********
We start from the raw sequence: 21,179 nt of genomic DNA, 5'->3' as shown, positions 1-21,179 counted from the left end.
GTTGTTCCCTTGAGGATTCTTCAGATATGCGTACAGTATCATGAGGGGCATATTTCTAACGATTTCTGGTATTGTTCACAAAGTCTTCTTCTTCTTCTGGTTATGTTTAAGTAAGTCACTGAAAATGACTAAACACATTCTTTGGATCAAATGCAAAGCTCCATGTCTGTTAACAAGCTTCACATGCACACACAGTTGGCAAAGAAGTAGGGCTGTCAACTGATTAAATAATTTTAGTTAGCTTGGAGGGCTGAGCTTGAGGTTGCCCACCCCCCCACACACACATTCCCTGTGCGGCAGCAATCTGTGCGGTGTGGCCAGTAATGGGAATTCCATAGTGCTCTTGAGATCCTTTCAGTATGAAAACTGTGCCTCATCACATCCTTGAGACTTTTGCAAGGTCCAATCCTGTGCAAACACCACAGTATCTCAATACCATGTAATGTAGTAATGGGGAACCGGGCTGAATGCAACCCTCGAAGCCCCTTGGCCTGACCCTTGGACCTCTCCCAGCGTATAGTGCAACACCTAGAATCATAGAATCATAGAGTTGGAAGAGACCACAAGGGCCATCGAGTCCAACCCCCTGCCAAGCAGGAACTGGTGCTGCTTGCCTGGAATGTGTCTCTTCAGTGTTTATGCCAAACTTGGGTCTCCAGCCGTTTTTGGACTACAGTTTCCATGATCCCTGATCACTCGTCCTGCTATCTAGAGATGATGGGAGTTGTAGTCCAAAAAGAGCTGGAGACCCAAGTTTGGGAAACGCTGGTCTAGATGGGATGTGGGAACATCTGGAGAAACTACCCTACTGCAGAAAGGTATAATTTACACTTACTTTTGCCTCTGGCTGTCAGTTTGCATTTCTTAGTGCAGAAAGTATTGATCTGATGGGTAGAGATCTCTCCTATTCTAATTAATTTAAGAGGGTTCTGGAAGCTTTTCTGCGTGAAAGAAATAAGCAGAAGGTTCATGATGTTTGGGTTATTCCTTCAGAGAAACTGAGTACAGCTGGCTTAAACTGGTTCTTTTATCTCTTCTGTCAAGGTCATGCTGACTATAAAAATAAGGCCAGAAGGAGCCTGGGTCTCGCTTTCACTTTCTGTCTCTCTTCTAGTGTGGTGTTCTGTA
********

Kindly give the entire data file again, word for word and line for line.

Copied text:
We start from the raw sequence: 21,179 nt of genomic DNA, 5'->3' as shown, positions 1-21,179 counted from the left end.
GTTGTTCCCTTGAGGATTCTTCAGATATGCGTACAGTATCATGAGGGGCATATTTCTAACGATTTCTGGTATTGTTCACAAAGTCTTCTTCTTCTTCTGGTTATGTTTAAGTAAGTCACTGAAAATGACTAAACACATTCTTTGGATCAAATGCAAAGCTCCATGTCTGTTAACAAGCTTCACATGCACACACAGTTGGCAAAGAAGTAGGGCTGTCAACTGATTAAATAATTTTAGTTAGCTTGGAGGGCTGAGCTTGAGGTTGCCCACCCCCCCACACACACATTCCCTGTGCGGCAGCAATCTGTGCGGTGTGGCCAGTAATGGGAATTCCATAGTGCTCTTGAGATCCTTTCAGTATGAAAACTGTGCCTCATCACATCCTTGAGACTTTTGCAAGGTCCAATCCTGTGCAAACACCACAGTATCTCAATACCATGTAATGTAGTAATGGGGAACCGGGCTGAATGCAACCCTCGAAGCCCCTTGGCCTGACCCTTGGACCTCTCCCAGCGTATAGTGCAACACCTAGAATCATAGAATCATAGAGTTGGAAGAGACCACAAGGGCCATCGAGTCCAACCCCCTGCCAAGCAGGAACTGGTGCTGCTTGCCTGGAATGTGTCTCTTCAGTGTTTATGCCAAACTTGGGTCTCCAGCCGTTTTTGGACTACAGTTTCCATGATCCCTGATCACTCGTCCTGCTATCTAGAGATGATGGGAGTTGTAGTCCAAAAAGAGCTGGAGACCCAAGTTTGGGAAACGCTGGTCTAGATGGGATGTGGGAACATCTGGAGAAACTACCCTACTGCAGAAAGGTATAATTTACACTTACTTTTGCCTCTGGCTGTCAGTTTGCATTTCTTAGTGCAGAAAGTATTGATCTGATGGGTAGAGATCTCTCCTATTCTAATTAATTTAAGAGGGTTCTGGAAGCTTTTCTGCGTGAAAGAAATAAGCAGAAGGTTCATGATGTTTGGGTTATTCCTTCAGAGAAACTGAGTACAGCTGGCTTAAACTGGTTCTTTTATCTCTTCTGTCAAGGTCATGCTGACTATAAAAATAAGGCCAGAAGGAGCCTGGGTCTCGCTTTCACTTTCTGTCTCTCTTCTAGTGTGGTGTTCTGTA